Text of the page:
Data from: Signalling with a cryptic trait: the regularity of barred plumage in common waxbills
Cite this dataset
Marques, Cristiana I. J.; Batalha, Helena R.; Cardoso, Gonçalo C. (2016). Data from: Signalling with a cryptic trait: the regularity of barred plumage in common waxbills [Dataset]. Dryad. https://doi.org/10.5061/dryad.4j7ss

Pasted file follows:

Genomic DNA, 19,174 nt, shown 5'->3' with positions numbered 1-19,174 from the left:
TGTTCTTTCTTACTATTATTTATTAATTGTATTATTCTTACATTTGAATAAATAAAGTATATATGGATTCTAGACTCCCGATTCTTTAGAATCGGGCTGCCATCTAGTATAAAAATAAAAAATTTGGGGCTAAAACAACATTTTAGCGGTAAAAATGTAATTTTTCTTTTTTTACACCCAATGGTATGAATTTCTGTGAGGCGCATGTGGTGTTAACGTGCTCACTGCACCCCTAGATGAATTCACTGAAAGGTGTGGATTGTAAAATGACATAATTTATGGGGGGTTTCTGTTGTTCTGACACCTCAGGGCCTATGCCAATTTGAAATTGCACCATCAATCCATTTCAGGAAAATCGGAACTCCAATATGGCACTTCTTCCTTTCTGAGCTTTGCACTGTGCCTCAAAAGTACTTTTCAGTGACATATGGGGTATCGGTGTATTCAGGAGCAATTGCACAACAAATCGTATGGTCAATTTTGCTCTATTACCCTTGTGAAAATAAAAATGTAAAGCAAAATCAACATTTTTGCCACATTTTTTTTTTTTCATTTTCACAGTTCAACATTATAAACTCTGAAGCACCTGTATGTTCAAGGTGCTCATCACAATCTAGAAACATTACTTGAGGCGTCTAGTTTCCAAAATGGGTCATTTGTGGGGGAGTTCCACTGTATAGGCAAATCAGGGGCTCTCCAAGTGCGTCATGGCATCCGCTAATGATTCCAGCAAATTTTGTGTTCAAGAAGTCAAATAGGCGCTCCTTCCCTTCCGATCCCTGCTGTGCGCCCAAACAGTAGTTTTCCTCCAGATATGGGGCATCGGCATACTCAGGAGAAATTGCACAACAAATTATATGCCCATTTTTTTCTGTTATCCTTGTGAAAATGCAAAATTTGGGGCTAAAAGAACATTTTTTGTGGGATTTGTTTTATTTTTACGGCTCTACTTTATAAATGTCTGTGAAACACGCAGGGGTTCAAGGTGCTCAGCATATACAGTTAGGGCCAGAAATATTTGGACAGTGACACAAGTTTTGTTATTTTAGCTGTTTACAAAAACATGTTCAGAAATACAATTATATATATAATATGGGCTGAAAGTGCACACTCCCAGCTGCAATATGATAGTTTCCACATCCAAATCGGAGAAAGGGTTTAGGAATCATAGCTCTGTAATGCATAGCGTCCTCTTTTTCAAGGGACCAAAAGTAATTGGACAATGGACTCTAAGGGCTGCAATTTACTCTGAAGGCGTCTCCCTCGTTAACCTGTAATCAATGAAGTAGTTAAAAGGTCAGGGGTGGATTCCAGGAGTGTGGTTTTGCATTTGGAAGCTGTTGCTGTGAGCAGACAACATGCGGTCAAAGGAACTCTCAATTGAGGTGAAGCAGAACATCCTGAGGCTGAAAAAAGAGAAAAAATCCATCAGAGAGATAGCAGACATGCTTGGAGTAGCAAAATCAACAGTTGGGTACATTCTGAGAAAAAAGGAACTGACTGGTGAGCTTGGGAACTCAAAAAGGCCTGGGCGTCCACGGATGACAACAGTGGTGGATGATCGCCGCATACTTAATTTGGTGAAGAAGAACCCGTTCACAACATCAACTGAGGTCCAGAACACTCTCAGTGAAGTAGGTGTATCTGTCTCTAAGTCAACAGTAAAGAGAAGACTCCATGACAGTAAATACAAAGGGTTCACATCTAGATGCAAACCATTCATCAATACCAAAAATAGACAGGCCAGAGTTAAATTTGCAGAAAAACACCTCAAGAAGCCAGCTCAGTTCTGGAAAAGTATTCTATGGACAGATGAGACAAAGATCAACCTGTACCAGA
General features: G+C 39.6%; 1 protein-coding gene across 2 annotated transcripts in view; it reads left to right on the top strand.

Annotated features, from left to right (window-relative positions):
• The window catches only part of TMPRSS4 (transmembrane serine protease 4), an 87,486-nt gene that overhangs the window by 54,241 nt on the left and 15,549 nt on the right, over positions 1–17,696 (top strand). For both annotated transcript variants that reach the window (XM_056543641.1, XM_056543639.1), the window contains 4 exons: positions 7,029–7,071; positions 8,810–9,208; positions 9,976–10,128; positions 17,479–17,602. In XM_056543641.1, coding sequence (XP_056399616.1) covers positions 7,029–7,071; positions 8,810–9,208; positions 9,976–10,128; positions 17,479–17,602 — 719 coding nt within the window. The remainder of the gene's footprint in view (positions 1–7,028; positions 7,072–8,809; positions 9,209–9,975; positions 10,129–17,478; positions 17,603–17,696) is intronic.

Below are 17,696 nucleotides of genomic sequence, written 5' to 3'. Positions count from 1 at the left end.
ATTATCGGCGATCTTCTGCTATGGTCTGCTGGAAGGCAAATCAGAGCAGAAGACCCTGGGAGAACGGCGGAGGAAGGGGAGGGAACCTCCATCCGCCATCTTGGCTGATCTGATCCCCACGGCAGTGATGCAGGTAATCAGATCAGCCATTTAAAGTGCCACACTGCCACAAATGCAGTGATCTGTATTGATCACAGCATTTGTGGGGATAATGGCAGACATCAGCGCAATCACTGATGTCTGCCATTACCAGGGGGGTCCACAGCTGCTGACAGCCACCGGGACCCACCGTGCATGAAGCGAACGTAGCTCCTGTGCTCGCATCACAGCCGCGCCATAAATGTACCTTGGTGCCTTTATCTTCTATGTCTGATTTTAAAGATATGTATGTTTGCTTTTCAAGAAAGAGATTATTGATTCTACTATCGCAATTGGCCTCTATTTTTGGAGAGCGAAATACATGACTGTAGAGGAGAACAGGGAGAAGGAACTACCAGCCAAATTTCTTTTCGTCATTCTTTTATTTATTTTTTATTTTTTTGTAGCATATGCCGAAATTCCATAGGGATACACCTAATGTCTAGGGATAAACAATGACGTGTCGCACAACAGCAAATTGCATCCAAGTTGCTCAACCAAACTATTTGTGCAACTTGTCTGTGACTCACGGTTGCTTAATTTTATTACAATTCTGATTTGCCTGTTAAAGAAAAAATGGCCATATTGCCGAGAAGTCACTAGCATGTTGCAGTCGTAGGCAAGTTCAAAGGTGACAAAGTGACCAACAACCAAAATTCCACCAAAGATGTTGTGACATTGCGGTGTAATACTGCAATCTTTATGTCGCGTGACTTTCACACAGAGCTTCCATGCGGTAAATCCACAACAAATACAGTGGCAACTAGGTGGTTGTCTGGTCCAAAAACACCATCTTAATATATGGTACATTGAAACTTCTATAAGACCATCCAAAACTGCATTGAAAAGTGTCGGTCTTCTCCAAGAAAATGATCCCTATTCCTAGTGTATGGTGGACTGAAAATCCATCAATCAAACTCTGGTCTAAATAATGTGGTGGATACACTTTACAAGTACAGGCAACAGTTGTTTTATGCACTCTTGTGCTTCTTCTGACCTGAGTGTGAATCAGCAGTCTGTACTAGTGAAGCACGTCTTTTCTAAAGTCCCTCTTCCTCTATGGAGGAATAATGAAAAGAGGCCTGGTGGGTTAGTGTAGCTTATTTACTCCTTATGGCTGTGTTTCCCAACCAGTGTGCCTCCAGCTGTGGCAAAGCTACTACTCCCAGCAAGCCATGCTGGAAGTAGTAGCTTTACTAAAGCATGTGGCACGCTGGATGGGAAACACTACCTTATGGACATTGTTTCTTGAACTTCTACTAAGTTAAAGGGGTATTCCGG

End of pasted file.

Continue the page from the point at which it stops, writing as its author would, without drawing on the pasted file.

Sexual signals often compromise camouflage, because of their conspicuousness. Pigmentation patterns, on the contrary, aid in camouflage. It was hypothesized that a particular type of pattern — barred plumage in birds, whereby pigmented bars extend across feathers — could simultaneously signal individual quality, because disruptions of these patterns should be perceptually salient at close range and help assess plumage condition. Here we show that common waxbills (Estrilda astrild), which have extensive barred plumage, have more regular patterns as adults than as juveniles, and that adult males have more regular patterns than females. Both these differences are indicative of sexual signalling in species with conventional sex roles. More regular barred plumage was related to better body condition in adult males. Colour ornamentation traits were also related to aspects of quality, either the same as barred plumage (body condition) or a different one (good feather development), supporting both the ‘redundant message’ and the ‘multiple message’ hypotheses for the coexistence of multiple sexual signals. Although receiver responses to the regularity of barred plumage were not studied here, research on other species has shown barred plumage to mediate social interactions. We conclude that using barred plumage as a signal of quality helps circumvent the functional compromise between camouflage and communication.